Who are the unseen children?

Michael Wilshaw, Chief Inspector of Schools, is in many of the papers today because of a report Ofsted have produced discussing the educational welfare of “unseen” students.

Who are these ‘unseen children’?

Are they unseen because they are poor? There seems to be some looseness in the use of this term, for instance in the Daily Telegraph article, Wilshaw says:  “I’m calling them ‘unseen children’, often failing and being failed not so much because of material poverty – although that is clearly an issue – but by a poverty of expectations” but a few paragraphs further in he refers to “poor children” where this seems to be a more financial statement than a broader description.

Are they unseen because of teacher complacency? The Guardian coins the term “superteacher” in the first line of its report. The use of “super” suggests there are “standard” teachers who don’t quite make enough difference. Teachers more often than not show an altruistic dedication to their work rarely seen in other professions. Every profession has the good and the bad practitioners, but teaching seems singled out for the level of criticism evinced. There are times I almost wish I was a lawyer.

Are they unseen because of low expectations? Are families and individuals to blame? It is too easy to blame ‘chav’ families or the aspirations of the working class because “often (unseen children) are spread thinly, as an ‘invisible minority’ across areas that are relatively affluent,” Wilshaw says. And why do the working class seem so mocked in our culture at the moment?

Are they unseen because of external factors like the economy, political expediency, or lack of community? At the risk of becoming cynical, I sometimes wonder if Blair’s “Education, Education, Education” did a huge disservice to teaching and learning. That one phrase politicised the profession in a way that it had never been politicised before. Sure, the State education system came from political ideal and much later the National Curriculum, but what if Blair had said “Human Rights, Human Rights, Human Rights”? Surely education is a human right?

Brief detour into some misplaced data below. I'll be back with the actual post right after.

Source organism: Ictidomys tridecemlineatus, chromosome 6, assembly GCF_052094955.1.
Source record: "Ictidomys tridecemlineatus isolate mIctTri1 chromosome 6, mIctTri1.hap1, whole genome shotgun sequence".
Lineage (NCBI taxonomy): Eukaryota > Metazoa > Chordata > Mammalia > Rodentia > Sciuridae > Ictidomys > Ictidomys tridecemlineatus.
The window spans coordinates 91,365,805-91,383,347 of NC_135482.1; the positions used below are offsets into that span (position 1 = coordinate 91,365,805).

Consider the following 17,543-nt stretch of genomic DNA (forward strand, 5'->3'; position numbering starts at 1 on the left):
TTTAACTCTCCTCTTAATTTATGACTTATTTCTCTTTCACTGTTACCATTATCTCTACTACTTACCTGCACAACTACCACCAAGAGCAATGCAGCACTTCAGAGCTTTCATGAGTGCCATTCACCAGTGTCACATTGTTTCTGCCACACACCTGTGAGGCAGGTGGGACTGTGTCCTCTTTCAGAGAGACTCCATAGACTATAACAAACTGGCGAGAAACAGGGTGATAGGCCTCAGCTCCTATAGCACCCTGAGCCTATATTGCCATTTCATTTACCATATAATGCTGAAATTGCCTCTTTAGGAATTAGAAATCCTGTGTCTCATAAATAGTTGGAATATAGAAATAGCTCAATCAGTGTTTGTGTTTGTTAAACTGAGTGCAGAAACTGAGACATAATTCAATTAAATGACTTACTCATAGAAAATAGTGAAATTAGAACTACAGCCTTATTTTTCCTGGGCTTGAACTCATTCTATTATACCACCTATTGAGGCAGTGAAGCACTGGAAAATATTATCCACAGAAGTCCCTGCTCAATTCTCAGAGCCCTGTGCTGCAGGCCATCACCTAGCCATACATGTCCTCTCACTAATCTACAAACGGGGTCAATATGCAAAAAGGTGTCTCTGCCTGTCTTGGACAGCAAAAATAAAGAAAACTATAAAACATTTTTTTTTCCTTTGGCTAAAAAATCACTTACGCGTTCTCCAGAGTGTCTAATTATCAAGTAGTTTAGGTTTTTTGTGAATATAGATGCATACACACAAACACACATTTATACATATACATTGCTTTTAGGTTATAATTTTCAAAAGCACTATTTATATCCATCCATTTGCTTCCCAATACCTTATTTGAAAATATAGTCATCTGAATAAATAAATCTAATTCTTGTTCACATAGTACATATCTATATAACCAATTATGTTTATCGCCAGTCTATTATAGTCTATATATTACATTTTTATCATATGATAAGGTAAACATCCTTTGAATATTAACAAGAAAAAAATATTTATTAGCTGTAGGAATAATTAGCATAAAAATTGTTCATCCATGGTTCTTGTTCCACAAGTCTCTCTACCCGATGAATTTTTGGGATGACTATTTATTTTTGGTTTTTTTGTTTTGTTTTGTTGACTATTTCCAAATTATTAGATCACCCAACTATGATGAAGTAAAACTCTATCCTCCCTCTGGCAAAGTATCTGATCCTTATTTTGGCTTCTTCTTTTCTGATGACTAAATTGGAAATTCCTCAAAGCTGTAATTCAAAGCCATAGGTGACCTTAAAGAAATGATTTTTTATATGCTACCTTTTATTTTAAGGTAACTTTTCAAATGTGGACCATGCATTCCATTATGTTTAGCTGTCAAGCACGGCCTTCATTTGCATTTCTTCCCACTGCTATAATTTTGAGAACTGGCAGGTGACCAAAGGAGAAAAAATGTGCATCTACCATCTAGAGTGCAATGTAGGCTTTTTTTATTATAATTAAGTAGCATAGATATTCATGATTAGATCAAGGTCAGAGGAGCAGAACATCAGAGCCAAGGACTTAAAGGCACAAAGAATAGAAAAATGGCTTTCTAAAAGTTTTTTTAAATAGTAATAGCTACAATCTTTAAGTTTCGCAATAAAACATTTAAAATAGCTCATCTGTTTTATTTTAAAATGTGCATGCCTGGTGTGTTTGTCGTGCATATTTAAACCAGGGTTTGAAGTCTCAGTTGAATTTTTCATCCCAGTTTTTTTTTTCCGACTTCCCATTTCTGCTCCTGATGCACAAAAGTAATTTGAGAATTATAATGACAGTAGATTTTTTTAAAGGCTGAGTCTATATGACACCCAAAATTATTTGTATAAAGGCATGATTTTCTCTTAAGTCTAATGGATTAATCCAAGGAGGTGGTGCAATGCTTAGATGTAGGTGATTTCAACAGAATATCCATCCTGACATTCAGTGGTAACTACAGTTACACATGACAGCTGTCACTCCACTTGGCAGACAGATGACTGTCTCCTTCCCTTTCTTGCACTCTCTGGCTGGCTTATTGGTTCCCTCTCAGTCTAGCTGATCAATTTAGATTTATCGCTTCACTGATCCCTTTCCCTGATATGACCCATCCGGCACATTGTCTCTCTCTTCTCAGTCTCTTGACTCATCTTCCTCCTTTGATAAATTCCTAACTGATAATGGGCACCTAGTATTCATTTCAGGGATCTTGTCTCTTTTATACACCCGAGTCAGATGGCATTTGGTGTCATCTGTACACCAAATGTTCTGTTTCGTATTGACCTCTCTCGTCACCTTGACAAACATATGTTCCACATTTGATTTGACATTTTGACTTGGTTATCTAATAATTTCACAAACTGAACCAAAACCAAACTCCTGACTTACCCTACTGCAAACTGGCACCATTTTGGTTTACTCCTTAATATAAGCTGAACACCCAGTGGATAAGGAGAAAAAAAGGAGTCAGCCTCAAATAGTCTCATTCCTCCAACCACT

Are they unseen because of the curriculum and its bias towards the academic? Wilshaw talks about “radical” changes and I wonder how this goes with the current Secretary of State for Education. How does radical chime with the Conservative’s desire to identify a golden age of education and reinvent it? A teacher with a cape will still have to work with a dated curriculum in a chronically overtested and underfunded environment.

As is so often the case, when the spotlight is shining, an issue is dealt with; when the focus turns to another issue, does the first problem return? When girls’ achievement in the 1970s and 1980s was spotlit and given the political attention it improved dramatically; now it is thought that boys are the underachievers. Report RR636 (pp 17, 18)

The “poor” children, the “unseen”, occur across all the divides. Individual children may be in the wrong school or the wrong area, they may be offered the wrong curriculum, or be from the wrong background; the variables are many. If this report is to change things for the better, please can policy makers and managers make sure that the benefits are kept when they turn their attention to the next big thing?

My favourite article on this comes from Mike Britland of The Guardian, where he suggests Michael Wilshaw’s plan for failing schools might not be so bad after all The human scale of the suggestion that dogma should matter less than it does and that we are dealing with people is a good one. We must keep questioning and then developing ideas that work.  We mustn’t ignore that education is about people and we must start seeing some of the children who for whatever reason, get missed.


About @moodybill

Trainee everything but practising teaching, photography, writing and drumming the hardest!
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